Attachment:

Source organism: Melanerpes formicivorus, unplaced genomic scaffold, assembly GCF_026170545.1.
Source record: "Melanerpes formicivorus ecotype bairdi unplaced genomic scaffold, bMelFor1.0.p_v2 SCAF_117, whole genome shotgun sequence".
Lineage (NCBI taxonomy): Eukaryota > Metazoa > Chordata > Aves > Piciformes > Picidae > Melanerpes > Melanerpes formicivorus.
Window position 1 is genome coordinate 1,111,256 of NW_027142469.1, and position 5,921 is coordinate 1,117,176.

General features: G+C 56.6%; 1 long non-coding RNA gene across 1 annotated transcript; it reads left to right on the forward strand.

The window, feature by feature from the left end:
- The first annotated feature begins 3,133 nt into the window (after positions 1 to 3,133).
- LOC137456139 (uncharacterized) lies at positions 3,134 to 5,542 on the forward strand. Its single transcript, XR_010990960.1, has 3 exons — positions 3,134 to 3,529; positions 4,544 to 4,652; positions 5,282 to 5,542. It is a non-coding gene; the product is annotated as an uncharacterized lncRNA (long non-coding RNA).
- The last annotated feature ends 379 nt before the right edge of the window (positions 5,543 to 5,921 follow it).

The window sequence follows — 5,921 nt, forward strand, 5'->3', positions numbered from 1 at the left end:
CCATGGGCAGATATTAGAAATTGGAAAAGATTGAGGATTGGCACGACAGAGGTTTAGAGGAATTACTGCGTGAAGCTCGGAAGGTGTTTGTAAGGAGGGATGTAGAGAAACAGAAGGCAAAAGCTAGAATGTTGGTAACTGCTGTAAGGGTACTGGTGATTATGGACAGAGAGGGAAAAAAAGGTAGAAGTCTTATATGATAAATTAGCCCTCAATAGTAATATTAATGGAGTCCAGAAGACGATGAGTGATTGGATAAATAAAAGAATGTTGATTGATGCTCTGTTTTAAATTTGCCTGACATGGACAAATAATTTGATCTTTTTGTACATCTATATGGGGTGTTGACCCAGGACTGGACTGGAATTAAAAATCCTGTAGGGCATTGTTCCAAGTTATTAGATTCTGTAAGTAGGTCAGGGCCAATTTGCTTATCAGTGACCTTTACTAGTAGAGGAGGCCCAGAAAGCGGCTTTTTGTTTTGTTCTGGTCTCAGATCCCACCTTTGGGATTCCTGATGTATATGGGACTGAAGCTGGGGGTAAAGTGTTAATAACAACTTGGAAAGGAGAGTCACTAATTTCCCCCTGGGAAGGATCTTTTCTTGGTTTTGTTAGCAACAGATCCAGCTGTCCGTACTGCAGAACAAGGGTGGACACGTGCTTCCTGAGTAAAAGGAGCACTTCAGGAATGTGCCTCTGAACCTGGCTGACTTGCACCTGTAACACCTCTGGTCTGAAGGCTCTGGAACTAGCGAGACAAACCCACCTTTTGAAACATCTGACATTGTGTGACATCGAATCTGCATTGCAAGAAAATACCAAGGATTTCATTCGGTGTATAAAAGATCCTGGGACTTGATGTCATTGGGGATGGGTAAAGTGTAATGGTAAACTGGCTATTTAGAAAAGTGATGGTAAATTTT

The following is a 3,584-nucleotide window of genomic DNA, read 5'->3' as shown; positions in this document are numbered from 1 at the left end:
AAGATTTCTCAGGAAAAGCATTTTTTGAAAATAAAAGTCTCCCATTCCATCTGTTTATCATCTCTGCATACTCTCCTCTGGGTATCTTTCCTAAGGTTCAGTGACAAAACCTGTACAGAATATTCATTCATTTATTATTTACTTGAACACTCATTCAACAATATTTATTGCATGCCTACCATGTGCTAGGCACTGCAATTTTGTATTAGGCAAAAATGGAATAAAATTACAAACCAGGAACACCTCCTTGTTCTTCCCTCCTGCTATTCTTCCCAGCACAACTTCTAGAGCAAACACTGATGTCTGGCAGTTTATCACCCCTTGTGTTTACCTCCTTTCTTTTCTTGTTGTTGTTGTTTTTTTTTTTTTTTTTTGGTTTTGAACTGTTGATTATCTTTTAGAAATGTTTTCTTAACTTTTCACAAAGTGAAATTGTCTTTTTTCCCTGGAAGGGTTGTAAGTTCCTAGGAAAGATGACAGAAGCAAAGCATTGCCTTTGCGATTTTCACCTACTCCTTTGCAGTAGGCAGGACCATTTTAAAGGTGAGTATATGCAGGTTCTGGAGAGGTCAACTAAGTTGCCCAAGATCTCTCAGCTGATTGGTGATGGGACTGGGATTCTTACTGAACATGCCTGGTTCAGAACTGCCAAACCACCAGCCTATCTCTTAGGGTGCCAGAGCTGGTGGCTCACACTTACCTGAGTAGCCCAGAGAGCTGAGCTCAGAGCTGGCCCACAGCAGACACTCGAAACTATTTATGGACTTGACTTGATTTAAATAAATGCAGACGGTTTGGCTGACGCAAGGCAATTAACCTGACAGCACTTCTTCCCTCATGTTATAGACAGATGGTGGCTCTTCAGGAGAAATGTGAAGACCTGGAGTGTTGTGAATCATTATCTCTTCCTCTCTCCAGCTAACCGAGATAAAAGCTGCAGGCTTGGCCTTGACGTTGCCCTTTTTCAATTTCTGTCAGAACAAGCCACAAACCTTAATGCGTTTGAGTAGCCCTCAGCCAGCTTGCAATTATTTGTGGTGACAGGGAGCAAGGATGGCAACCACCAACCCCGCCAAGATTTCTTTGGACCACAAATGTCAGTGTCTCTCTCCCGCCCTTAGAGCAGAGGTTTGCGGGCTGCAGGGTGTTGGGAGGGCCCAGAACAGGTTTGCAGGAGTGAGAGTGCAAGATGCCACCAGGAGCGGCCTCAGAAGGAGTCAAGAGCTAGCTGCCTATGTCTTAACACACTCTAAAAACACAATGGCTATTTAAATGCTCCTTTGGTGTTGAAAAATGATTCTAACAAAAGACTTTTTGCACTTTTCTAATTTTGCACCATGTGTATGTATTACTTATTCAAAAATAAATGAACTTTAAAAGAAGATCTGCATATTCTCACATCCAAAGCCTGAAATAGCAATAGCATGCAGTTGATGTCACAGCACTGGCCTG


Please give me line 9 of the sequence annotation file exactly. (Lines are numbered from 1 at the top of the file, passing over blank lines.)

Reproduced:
- The last annotated feature ends 379 nt before the right edge of the window (positions 5,543 to 5,921 follow it).